The Storehouse’s mission during the pandemic is about more than necessities; it is about recognizing the humanity in others and offering hope. When Winslow complimented a colorful mask worn by a neighbor, the neighbor returned to give her a similar mask. She wears it each time she serves in the food pantry’s line. “When we are serving our neighbors, you can see people are thirsty for relationships. You see goodness, kindness and hope when you see our line,” Winslow said.

The Dallas Chamber Symphony last performed for a live audience on Feb. 11 at the Moody Performance Hall in the Dallas Arts District. It was a sold-out performance, another success to add to an already exciting season.

“We’re fortunate that we entered the pandemic in such a strong position and that has really helped us keep going,” Richard McKay, the orchestra’s artistic director and conductor, said.

From that position of strength, the orchestra is pivoting to innovate. “Part of our strategy going forward is going to be refashioning our subscription concert blocks into recording sessions. Whereas a lot of groups are doing that same thing in order to live stream and perform for small audiences, we’re doing it primarily so that we can release commercial albums at the end of the season,” McKay said.

Dallas Chamber Symphony February 2020
Monika Normand/Dallas Chamber Symphony
The Dallas Chamber Symphony last performed for a live audience at Moody Performance Hall on February 11. It was a sold-out performance.

The Dallas Chamber Symphony is planning to record at Moody Performance Hall, perhaps as early as later this calendar year. The orchestra hopes to produce three or four albums at the end of its 2020-2021 season and is considering what repertoire to record now and in the future.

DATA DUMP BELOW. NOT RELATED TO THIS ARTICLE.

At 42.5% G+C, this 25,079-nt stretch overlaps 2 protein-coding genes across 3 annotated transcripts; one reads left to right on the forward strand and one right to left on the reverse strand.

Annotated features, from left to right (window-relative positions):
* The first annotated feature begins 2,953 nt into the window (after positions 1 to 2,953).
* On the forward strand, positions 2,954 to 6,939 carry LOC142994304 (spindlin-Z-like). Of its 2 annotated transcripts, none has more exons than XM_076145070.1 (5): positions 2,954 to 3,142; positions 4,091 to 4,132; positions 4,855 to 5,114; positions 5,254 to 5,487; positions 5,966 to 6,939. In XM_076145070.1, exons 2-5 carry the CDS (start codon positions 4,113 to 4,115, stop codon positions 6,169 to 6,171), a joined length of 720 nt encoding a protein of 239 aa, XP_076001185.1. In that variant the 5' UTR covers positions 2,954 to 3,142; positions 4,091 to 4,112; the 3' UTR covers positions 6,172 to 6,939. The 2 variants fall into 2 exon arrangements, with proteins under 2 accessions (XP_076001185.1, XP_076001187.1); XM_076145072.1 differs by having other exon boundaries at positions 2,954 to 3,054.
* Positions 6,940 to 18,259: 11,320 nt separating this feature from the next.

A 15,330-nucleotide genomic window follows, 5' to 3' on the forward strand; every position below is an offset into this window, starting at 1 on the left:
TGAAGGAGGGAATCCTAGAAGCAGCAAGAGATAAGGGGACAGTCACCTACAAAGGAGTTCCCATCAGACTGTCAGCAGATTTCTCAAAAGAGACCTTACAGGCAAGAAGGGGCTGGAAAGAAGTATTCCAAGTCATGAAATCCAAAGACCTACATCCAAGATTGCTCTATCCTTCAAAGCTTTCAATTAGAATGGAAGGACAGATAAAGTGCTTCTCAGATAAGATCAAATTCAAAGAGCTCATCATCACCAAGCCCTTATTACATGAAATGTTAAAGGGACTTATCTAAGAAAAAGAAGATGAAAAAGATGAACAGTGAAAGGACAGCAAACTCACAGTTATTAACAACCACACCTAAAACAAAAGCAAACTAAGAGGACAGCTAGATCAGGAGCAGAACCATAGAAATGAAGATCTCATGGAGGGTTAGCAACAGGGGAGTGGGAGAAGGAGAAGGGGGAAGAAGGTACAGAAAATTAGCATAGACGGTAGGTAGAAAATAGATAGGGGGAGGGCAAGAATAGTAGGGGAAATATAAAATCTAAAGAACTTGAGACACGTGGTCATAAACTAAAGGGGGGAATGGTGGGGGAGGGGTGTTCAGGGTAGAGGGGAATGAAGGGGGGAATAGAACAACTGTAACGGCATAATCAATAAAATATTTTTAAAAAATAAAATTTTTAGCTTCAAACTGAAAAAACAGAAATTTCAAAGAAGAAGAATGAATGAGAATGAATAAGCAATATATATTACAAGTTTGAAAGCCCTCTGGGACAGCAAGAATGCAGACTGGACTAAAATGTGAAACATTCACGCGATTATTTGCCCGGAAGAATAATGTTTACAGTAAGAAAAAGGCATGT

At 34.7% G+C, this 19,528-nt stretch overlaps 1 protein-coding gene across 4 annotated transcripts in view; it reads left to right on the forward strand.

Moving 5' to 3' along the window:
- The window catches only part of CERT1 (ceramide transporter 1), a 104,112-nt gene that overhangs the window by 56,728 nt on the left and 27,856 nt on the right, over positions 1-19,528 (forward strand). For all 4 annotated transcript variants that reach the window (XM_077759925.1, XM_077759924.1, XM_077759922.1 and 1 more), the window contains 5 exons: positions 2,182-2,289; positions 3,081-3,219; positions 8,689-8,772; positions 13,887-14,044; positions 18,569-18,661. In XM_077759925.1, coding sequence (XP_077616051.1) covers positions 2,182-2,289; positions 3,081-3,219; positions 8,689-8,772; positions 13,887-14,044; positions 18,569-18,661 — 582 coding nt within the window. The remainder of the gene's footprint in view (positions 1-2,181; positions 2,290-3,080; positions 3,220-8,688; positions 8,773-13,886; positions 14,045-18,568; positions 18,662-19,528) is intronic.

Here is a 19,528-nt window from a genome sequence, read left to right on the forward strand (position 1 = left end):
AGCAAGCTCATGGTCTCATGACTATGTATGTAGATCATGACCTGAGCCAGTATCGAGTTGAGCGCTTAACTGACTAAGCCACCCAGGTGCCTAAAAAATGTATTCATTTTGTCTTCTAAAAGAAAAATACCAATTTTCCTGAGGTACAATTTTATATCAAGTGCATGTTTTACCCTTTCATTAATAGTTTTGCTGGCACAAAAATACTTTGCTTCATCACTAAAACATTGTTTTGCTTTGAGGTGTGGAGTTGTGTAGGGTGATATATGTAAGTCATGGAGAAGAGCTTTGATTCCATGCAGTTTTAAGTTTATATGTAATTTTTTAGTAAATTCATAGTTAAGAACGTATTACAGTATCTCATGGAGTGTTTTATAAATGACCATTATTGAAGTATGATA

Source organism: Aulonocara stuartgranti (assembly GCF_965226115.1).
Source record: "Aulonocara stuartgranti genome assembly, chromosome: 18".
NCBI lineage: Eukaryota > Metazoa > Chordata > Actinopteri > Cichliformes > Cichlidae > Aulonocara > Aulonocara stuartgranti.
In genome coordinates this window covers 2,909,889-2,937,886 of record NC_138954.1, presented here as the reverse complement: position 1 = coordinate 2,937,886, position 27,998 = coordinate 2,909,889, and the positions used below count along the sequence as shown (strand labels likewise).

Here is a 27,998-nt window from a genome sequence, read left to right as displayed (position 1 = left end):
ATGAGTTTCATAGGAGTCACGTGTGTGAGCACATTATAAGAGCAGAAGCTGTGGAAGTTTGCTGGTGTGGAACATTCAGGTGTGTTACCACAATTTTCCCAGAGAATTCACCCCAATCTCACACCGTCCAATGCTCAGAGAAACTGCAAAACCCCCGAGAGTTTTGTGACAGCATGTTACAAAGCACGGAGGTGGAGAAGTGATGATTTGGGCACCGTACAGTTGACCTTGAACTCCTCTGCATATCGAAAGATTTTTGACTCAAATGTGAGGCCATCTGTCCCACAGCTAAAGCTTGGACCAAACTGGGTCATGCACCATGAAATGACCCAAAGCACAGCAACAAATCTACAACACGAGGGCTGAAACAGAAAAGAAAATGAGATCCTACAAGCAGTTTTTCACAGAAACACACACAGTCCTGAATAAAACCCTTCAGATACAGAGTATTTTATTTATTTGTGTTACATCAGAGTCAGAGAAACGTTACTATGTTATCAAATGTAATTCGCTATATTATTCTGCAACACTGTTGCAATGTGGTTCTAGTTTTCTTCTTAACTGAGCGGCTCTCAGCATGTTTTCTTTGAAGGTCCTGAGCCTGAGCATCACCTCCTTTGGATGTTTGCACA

“We’ve never recorded before. It’s interesting that this pandemic is going to give us this opportunity to focus on something we’ve always wanted to do but never had an excuse to commit ourselves to,” McKay said.

The orchestra will provide musicians with PPE and space out musicians according to safety recommendations. “One of the neat things about a recording session is that we can set up a little differently than we might in a concert. We can have more distance between players and if we’re strategic in what we decide to play, perhaps we can lean more heavily on musicians like strings players and pianists who can wear masks while playing so this can be our environment very safe,” McKay said.

While the orchestra plans to invite small audiences of subscribers and donors to the recording sessions, earned income will be severely limited this season. “It means essentially that we’re going to forfeit, at least for the foreseeable future, single ticket sales for all of our events because we can’t operate at capacity,” McKay said. “Contributed income is, by and large, the only revenue we’re going to receive this year.”

Dallas Chamber Symphony playbill
Monika Normand/Dallas Chamber Symphony
The Dallas Chamber Symphony hopes to invite small audiences for its recording sessions.

Funds raised on North Texas Giving Day will support keep musicians working as well as support the costs of the recording sessions and a flexible hybrid reopening. “I think recording is going to elevate our company’s brand and influence nationally and internationally,” McKay said, “That’s a major milestone for our company that fits very well for the climate we’re in.”